Happily retired and working as a UFC commentator, Bisping has shown no real signs of interest in competing again in any facet. “The Count” has revealed in recent years offers to box the likes of Jake Paul, but Belfort, on the other hand, has stepped into the ring since his 2018 UFC departure.

Belfort most recently earned a unanimous decision win over Ronaldo “Jacare” Souza at Gamebred Boxing 4 earlier this month. In doing so, Bisping is confident his old foe is back to his old ways thanks to the lack of testing he has to undergo.

“25 years ago he burst onto the scene,” Bisping said. “It was obvious then. He had the body of a bloody triceratops. He looked like he was on so much steroids it was insane, but he continued to fight because in the early days, there was no testing for it and he did very well.

“Of course, it was to no one’s surprise when PRIDE came to America, Vitor Belfort fought Dan Henderson, and the athletic commission busted him. That was his first of many suspensions for taking illegal substances.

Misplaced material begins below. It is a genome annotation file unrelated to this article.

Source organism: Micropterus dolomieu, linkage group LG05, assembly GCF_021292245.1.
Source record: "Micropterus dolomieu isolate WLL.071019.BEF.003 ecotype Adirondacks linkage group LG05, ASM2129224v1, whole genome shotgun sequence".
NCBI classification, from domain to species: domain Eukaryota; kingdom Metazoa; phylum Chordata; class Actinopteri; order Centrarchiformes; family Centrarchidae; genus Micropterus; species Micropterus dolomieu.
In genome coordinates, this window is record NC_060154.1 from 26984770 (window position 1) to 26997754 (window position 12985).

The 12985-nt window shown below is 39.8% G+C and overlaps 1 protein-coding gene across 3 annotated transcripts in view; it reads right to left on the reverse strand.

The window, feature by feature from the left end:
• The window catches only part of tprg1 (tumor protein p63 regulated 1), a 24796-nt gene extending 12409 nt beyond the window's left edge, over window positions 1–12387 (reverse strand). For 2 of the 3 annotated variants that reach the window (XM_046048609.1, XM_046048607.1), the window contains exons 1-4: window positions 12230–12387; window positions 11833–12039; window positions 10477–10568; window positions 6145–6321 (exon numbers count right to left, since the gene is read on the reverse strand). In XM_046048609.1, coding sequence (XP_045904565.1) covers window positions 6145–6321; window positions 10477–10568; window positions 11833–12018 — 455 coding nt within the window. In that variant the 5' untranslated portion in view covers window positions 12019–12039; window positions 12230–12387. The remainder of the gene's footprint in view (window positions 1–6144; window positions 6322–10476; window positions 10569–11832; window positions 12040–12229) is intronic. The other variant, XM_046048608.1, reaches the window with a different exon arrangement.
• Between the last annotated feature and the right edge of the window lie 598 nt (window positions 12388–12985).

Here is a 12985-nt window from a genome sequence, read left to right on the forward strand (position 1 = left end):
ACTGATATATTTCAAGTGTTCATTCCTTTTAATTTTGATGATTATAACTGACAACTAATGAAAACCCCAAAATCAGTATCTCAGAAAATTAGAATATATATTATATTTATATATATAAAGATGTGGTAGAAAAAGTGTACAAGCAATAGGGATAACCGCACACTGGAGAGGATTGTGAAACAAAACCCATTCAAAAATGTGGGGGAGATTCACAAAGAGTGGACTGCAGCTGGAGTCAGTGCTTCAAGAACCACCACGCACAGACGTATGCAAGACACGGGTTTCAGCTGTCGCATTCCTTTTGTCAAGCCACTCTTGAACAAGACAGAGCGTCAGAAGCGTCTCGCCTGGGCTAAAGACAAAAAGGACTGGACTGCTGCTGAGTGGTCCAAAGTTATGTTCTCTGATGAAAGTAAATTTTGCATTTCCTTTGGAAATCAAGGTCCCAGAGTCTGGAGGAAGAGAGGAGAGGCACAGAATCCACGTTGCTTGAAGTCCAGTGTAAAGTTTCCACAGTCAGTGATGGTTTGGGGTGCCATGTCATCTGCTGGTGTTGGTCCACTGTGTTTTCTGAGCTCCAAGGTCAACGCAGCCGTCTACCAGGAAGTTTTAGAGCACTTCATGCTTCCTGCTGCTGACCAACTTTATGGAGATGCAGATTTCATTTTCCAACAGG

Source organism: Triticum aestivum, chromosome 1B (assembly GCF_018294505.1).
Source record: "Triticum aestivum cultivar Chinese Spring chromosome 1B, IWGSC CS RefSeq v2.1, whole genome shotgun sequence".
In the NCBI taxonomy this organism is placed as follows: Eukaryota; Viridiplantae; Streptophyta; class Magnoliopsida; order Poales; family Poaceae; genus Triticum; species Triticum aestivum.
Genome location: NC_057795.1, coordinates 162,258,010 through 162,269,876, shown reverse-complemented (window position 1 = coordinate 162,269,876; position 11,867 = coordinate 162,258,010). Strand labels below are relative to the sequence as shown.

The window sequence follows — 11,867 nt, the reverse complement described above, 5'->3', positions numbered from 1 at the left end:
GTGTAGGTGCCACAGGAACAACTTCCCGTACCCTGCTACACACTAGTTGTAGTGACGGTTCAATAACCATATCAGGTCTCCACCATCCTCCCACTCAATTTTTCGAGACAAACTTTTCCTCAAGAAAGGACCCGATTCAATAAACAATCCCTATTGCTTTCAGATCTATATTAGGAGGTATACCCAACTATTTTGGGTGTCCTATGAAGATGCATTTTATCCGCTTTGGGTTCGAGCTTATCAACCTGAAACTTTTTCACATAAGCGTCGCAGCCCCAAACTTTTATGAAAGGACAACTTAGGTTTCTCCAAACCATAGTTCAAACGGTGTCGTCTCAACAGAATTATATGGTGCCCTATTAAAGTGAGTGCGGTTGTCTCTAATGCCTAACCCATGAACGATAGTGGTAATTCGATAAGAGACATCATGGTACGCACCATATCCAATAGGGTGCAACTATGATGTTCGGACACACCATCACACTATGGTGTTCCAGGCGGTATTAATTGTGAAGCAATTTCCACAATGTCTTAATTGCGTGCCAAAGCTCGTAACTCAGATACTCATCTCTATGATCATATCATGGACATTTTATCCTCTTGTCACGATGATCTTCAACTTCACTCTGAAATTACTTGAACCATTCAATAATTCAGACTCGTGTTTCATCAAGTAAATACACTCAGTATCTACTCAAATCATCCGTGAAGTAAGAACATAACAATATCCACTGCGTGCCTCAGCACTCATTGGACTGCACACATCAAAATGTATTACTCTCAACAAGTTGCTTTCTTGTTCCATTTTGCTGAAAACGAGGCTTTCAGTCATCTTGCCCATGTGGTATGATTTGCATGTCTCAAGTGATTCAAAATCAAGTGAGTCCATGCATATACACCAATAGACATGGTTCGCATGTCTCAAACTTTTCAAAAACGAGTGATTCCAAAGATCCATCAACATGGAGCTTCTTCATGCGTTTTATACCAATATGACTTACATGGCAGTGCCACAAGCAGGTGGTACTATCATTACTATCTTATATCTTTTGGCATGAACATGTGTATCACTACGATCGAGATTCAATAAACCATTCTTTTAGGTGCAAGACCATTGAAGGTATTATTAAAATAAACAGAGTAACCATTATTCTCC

“He was taking so many steroids [when I fought him] that his ass probably glowed in the dark. It is what it is,” he continued. “I went down there to Brazil to fight the guy, I knew he was on steroids, but the fighter inside me, I still thought that I could beat him. That’s the arrogance that we have. I paid the ultimate price because I ended up losing an eyeball because of the head kick that he hit me with. Granted, a legal technique, but still, the force, I don’t think it would have been the same had he not been taking all that testosterone.”


Dealings. Gilbert Burns, Belal Muhammad reveal how UFC 288 fight came together after both initially asked for Colby Covington

Drama. Logan Paul lookalike allegedly choked out by Nate Diaz shows grisly head injury, vows revenge

Expectation. Sergei Pavlovich knew Curtis Blaydes would ‘psychologically crumble’ without takedowns, vows to wait for title shot

Headbutt. Bobby Green erupts, storms out of presser after UFC Vegas 71 no-contest: ‘I need my money’

Power. ‘Sergei beats Jon Jones’: Pros react to Sergei Pavlovich’s quick knockout of Curtis Blaydes at UFC Vegas 71

Pass. ‘It messed with my head quite a lot’: Olympic champion Rafaela Silva explains why she will never fight MMA

Pathway. Heavyweight prospect Austin Green reveals how being tased during bar brawl led to him becoming a professional bodyguard

Fair. Robert Whittaker reacts to Israel Adesanya celebration at UFC 287: ‘You can’t hold a grudge on 5-year-olds


Davis-Garcia post-fight presser.

Free fights.